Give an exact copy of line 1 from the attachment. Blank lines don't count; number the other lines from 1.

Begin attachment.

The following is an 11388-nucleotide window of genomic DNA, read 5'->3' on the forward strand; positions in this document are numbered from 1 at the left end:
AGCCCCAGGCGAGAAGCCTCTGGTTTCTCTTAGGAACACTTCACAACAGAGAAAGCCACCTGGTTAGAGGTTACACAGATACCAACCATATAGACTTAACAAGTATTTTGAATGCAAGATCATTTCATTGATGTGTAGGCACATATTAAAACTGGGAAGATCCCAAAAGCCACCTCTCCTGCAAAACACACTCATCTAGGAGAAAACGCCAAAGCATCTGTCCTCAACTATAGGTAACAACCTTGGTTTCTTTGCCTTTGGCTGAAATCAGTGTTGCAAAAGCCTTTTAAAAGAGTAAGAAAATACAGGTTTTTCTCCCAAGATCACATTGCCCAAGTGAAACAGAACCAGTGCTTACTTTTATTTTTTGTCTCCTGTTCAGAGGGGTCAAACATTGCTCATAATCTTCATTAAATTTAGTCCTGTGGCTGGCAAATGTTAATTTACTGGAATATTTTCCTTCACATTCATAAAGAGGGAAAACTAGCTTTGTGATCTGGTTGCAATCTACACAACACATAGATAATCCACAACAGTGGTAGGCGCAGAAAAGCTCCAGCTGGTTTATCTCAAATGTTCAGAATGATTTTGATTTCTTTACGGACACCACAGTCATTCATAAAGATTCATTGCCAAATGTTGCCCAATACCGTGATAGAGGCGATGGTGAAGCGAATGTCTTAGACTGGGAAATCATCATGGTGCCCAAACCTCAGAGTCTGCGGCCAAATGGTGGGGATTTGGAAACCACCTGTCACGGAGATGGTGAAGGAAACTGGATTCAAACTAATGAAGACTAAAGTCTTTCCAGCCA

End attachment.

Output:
The following is an 11388-nucleotide window of genomic DNA, read 5'->3' on the forward strand; positions in this document are numbered from 1 at the left end: